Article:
The Hindu Lit for Life | A crime wave: Detecting what makes mystery writers tick

Crime fiction is at its best when it moves beyond ‘whodunits’ to ‘whydunits’ and ‘howdunits’, says Anuja Chauhan; Harini Nagendra shares how her own family history inspired the feminism in her stories

Published - January 27, 2024 08:57 pm IST - CHENNAI

Anuja Chauhan, Harini Nagendra, Kiran Manral and Tarun Mehrishi in  Conversation with K.C.Vijayakumar at The Hindu Lit for Life festival 2024 held at The Hindu Pavilion hall in Chennai on Saturday.

Anuja Chauhan, Harini Nagendra, Kiran Manral and Tarun Mehrishi in Conversation with K.C.Vijayakumar at The Hindu Lit for Life festival 2024 held at The Hindu Pavilion hall in Chennai on Saturday. | Photo Credit: B. Velankanni Raj

How popular is crime fiction as a genre? What goes on in the world of crime and in the minds of writers as they belt out murder mysteries? These, and multiple other mysteries were debated at The Hindu Lit for Life session, ‘A Crime Wave’, in a conversation with authors Anuja Chauhan, Harini Nagendra, Kiran Manral, and Tarun Mehrishi, moderated by The Hindu sports editor K.C. Vijayakumar.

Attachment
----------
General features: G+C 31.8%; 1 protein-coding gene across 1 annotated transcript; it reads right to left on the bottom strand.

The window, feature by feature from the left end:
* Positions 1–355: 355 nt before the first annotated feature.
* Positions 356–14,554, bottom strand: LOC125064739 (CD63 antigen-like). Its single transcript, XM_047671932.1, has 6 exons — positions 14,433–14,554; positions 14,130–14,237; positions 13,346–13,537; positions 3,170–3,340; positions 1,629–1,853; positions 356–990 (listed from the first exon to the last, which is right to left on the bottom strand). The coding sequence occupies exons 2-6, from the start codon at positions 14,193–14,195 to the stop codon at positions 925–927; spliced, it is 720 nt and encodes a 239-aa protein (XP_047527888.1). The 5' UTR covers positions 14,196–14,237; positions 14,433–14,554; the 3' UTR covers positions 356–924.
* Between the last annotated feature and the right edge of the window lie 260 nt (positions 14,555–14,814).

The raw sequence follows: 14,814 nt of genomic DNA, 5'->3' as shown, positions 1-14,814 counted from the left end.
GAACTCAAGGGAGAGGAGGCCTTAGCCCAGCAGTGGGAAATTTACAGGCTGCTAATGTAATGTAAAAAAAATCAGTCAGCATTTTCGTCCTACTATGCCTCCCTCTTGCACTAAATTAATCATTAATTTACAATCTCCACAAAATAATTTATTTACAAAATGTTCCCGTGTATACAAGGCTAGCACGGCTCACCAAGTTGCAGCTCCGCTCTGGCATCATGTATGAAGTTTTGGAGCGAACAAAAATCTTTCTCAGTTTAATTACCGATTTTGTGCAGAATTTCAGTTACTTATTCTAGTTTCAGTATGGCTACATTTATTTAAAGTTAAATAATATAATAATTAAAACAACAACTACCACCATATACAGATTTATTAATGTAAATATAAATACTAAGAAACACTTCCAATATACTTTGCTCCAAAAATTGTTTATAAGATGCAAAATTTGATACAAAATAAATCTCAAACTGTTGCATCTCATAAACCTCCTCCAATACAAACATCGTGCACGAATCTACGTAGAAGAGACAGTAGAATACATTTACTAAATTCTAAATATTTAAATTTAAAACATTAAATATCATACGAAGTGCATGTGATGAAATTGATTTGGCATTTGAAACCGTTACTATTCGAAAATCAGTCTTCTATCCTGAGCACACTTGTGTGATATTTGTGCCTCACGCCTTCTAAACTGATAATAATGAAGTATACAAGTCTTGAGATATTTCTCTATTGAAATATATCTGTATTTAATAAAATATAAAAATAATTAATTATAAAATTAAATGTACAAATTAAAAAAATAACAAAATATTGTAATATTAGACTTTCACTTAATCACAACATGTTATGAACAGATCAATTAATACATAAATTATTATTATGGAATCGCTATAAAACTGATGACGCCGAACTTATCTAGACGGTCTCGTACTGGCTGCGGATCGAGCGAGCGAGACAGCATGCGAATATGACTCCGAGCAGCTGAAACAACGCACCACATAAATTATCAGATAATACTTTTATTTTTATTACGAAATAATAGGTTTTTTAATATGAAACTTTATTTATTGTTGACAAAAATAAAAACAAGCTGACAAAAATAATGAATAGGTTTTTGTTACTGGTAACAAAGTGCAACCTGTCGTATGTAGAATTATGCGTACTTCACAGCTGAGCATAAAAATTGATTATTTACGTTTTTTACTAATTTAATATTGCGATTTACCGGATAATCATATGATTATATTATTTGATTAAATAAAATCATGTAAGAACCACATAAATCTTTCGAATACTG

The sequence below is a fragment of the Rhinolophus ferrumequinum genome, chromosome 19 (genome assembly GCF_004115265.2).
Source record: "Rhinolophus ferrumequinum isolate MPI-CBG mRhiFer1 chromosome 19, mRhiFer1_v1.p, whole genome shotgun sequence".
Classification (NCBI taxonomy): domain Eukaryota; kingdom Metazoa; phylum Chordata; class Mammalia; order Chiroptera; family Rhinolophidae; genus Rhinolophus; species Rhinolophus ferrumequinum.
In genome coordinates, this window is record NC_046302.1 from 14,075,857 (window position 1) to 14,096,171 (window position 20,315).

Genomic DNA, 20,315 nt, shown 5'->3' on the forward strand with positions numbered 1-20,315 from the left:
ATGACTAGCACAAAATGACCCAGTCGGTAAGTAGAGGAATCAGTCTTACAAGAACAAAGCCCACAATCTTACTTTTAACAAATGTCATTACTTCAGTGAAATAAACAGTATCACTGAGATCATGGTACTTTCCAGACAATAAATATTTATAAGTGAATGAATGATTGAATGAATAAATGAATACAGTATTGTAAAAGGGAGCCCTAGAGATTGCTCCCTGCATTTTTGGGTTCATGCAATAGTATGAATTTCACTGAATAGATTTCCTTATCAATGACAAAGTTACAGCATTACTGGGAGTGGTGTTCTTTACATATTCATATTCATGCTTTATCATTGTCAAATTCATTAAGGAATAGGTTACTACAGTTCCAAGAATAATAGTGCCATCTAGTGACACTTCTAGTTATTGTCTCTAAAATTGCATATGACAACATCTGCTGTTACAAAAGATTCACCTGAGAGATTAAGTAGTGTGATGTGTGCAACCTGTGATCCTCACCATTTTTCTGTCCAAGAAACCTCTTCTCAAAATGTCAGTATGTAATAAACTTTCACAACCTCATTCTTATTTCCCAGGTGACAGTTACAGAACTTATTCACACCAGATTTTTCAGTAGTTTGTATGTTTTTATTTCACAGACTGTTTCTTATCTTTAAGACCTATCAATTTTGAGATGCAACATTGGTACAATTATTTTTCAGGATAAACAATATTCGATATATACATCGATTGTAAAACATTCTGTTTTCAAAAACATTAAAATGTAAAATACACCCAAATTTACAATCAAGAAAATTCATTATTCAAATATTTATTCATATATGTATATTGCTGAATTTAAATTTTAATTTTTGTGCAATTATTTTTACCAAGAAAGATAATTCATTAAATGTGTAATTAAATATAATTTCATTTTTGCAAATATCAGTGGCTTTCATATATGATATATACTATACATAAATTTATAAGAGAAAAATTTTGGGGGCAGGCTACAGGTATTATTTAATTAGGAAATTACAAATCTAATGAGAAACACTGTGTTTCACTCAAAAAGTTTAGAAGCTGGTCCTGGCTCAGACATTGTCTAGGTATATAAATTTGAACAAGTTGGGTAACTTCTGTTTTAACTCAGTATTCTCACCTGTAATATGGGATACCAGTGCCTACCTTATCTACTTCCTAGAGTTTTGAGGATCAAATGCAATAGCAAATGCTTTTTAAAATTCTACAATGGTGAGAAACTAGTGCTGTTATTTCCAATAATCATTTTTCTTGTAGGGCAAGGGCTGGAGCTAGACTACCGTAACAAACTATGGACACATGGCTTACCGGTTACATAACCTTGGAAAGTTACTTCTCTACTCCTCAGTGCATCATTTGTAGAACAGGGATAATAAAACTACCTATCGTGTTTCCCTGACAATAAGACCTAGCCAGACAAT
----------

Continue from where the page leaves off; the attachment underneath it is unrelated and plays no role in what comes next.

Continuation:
Discussing the often inevitable book-to-movie nexus, Ms. Chauhan explained how writers could not afford to ignore the call of Bollywood or the wider film world when it comes. “If you are looking to make decent money writing, you cannot turn down people who want to convert your book into a screenplay. When I read a good book, I feel like it’s the author’s vision, which my imagination takes forward. In a good way, though, the book will become a screenplay which is the director’s vision,” she said.

‘Whydunits and howdunits’